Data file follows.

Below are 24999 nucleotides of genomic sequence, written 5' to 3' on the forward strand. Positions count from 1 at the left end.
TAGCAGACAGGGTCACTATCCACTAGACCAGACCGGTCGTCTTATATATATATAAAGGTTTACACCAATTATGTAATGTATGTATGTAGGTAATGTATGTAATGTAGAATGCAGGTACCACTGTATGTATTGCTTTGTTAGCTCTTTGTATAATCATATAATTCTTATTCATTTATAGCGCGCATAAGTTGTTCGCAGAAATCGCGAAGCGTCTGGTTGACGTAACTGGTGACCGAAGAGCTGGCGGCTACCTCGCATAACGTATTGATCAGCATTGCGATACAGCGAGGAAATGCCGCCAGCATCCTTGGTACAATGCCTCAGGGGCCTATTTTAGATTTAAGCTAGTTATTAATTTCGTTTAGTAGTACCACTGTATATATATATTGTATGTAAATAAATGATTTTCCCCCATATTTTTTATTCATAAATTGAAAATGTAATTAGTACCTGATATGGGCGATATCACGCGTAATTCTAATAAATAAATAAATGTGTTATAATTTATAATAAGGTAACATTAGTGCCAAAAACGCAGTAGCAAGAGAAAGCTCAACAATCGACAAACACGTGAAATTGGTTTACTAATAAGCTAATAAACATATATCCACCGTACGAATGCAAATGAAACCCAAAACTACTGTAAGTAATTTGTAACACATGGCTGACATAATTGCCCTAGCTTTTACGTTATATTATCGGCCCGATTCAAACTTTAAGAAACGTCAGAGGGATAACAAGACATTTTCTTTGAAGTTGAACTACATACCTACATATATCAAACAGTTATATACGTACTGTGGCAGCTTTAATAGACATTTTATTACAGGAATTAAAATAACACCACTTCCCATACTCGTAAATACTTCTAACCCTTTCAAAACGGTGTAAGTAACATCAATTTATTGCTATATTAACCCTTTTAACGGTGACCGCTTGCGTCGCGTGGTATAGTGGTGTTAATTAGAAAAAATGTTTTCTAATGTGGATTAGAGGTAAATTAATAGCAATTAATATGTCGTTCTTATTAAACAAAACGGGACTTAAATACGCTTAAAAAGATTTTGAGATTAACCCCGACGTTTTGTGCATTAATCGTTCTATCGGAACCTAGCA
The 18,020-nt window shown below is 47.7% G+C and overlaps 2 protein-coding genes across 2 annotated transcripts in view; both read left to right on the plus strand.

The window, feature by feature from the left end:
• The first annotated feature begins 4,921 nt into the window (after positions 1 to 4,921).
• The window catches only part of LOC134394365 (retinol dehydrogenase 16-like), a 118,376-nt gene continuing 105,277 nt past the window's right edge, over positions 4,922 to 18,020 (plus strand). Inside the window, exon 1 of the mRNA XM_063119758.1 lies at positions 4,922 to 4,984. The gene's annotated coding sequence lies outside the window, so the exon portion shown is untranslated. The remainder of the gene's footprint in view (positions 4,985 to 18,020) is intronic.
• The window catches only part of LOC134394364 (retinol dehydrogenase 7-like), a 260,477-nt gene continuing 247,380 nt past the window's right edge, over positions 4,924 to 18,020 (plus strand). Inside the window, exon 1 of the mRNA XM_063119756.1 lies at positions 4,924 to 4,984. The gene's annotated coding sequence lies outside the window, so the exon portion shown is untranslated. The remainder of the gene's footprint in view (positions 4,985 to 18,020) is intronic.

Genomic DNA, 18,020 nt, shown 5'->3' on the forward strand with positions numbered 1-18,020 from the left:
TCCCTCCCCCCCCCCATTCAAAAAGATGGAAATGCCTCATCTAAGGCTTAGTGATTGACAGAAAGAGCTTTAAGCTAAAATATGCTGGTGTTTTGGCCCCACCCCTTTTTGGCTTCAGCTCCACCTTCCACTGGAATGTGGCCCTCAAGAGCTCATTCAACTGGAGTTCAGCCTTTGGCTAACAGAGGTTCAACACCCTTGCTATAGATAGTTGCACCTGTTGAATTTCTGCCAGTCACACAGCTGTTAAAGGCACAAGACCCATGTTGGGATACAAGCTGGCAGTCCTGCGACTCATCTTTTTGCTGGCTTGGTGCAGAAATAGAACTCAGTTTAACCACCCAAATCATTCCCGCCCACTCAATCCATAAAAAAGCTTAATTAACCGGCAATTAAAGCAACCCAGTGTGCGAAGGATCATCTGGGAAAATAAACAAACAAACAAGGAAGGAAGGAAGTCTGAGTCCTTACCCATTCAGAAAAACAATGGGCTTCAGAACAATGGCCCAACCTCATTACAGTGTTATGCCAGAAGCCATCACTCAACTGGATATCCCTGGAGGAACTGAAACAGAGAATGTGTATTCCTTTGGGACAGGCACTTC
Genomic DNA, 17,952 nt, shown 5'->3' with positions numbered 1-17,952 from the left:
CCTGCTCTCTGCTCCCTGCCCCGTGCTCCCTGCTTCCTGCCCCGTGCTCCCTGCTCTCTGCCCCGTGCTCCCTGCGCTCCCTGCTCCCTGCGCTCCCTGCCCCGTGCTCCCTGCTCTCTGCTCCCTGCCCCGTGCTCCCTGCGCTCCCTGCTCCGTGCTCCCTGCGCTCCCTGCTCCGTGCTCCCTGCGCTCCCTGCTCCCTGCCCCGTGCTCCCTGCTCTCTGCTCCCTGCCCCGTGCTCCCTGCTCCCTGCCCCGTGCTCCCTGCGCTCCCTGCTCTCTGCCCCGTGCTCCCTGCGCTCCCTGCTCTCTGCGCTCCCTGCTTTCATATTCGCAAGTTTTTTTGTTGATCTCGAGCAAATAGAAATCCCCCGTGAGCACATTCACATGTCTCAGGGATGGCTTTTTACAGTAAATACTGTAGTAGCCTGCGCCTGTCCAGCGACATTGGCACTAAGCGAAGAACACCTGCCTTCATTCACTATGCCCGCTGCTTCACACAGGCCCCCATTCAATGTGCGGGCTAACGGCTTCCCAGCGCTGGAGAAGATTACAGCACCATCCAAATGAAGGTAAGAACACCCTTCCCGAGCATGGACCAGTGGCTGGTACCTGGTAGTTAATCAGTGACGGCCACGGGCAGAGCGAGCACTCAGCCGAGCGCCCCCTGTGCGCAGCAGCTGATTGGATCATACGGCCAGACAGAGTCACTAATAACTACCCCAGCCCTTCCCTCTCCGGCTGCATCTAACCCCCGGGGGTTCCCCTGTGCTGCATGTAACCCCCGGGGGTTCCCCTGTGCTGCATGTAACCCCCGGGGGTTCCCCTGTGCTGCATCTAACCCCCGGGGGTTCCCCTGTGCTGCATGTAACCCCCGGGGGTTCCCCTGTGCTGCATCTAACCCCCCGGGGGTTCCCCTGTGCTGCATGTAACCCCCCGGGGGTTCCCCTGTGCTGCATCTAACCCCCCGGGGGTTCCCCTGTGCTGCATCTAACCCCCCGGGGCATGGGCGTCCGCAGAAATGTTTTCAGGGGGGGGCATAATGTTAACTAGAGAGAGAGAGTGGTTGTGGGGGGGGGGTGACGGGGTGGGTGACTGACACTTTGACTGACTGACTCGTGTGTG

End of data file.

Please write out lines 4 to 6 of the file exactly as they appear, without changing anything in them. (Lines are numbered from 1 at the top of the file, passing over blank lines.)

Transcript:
The window, feature by feature from the left end:
• The first annotated feature begins 4,921 nt into the window (after positions 1 to 4,921).
• The window catches only part of LOC134394365 (retinol dehydrogenase 16-like), a 118,376-nt gene continuing 105,277 nt past the window's right edge, over positions 4,922 to 18,020 (plus strand). Inside the window, exon 1 of the mRNA XM_063119758.1 lies at positions 4,922 to 4,984. The gene's annotated coding sequence lies outside the window, so the exon portion shown is untranslated. The remainder of the gene's footprint in view (positions 4,985 to 18,020) is intronic.